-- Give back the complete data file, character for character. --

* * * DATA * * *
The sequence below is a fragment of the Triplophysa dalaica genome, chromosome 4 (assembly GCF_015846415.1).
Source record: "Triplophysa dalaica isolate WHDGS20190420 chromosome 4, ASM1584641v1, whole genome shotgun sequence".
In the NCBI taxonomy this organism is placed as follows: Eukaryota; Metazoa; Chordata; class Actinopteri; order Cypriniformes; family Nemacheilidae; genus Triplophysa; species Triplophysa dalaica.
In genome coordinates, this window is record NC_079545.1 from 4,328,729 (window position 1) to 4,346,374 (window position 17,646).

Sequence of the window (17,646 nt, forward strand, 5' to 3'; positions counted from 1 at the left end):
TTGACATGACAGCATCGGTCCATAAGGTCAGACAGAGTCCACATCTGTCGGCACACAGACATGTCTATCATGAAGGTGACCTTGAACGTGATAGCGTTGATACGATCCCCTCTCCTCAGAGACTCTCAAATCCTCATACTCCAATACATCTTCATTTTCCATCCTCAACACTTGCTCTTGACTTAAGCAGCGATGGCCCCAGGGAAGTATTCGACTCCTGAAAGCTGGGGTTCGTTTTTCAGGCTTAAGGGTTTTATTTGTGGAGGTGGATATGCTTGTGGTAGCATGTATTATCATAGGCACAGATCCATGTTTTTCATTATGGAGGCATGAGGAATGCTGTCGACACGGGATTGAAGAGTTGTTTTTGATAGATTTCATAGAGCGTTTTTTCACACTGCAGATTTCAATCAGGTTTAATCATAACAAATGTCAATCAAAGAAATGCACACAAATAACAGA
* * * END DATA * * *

The sequence below is a fragment of the Triplophysa dalaica genome, chromosome 4 (assembly GCF_015846415.1).
Source record: "Triplophysa dalaica isolate WHDGS20190420 chromosome 4, ASM1584641v1, whole genome shotgun sequence".
In the NCBI taxonomy this organism is placed as follows: Eukaryota; Metazoa; Chordata; class Actinopteri; order Cypriniformes; family Nemacheilidae; genus Triplophysa; species Triplophysa dalaica.
In genome coordinates, this window is record NC_079545.1 from 4,328,729 (window position 1) to 4,346,374 (window position 17,646).

Sequence of the window (17,646 nt, forward strand, 5' to 3'; positions counted from 1 at the left end):
TTGACATGACAGCATCGGTCCATAAGGTCAGACAGAGTCCACATCTGTCGGCACACAGACATGTCTATCATGAAGGTGACCTTGAACGTGATAGCGTTGATACGATCCCCTCTCCTCAGAGACTCTCAAATCCTCATACTCCAATACATCTTCATTTTCCATCCTCAACACTTGCTCTTGACTTAAGCAGCGATGGCCCCAGGGAAGTATTCGACTCCTGAAAGCTGGGGTTCGTTTTTCAGGCTTAAGGGTTTTATTTGTGGAGGTGGATATGCTTGTGGTAGCATGTATTATCATAGGCACAGATCCATGTTTTTCATTATGGAGGCATGAGGAATGCTGTCGACACGGGATTGAAGAGTTGTTTTTGATAGATTTCATAGAGCGTTTTTTCACACTGCAGATTTCAATCAGGTTTAATCATAACAAATGTCAATCAAAGAAATGCACACAAATAACAGA